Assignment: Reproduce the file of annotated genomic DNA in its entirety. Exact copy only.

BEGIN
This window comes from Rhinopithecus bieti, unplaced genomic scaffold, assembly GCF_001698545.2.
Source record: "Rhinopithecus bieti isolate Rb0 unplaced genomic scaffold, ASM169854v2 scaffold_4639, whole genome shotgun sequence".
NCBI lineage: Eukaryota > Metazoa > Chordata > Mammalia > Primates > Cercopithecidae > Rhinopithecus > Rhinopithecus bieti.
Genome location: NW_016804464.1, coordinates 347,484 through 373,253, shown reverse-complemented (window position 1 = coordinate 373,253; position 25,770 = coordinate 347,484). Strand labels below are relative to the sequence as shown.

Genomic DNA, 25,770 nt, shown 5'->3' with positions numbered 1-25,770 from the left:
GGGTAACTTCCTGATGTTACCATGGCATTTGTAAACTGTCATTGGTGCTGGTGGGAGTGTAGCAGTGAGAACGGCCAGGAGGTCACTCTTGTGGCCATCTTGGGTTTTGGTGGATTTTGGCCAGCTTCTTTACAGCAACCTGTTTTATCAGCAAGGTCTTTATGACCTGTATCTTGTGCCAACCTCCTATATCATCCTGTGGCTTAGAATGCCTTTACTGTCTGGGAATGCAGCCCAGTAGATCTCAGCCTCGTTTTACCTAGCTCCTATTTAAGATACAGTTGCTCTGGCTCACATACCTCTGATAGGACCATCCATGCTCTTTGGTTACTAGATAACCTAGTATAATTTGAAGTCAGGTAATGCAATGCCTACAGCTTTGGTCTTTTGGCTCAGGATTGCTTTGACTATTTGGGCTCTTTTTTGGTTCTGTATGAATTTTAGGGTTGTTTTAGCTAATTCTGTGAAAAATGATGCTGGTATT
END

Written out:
This window comes from Rhinopithecus bieti, unplaced genomic scaffold, assembly GCF_001698545.2.
Source record: "Rhinopithecus bieti isolate Rb0 unplaced genomic scaffold, ASM169854v2 scaffold_4639, whole genome shotgun sequence".
NCBI lineage: Eukaryota > Metazoa > Chordata > Mammalia > Primates > Cercopithecidae > Rhinopithecus > Rhinopithecus bieti.
Genome location: NW_016804464.1, coordinates 347,484 through 373,253, shown reverse-complemented (window position 1 = coordinate 373,253; position 25,770 = coordinate 347,484). Strand labels below are relative to the sequence as shown.

Genomic DNA, 25,770 nt, shown 5'->3' with positions numbered 1-25,770 from the left:
GGGTAACTTCCTGATGTTACCATGGCATTTGTAAACTGTCATTGGTGCTGGTGGGAGTGTAGCAGTGAGAACGGCCAGGAGGTCACTCTTGTGGCCATCTTGGGTTTTGGTGGATTTTGGCCAGCTTCTTTACAGCAACCTGTTTTATCAGCAAGGTCTTTATGACCTGTATCTTGTGCCAACCTCCTATATCATCCTGTGGCTTAGAATGCCTTTACTGTCTGGGAATGCAGCCCAGTAGATCTCAGCCTCGTTTTACCTAGCTCCTATTTAAGATACAGTTGCTCTGGCTCACATACCTCTGATAGGACCATCCATGCTCTTTGGTTACTAGATAACCTAGTATAATTTGAAGTCAGGTAATGCAATGCCTACAGCTTTGGTCTTTTGGCTCAGGATTGCTTTGACTATTTGGGCTCTTTTTTGGTTCTGTATGAATTTTAGGGTTGTTTTAGCTAATTCTGTGAAAAATGATGCTGGTATT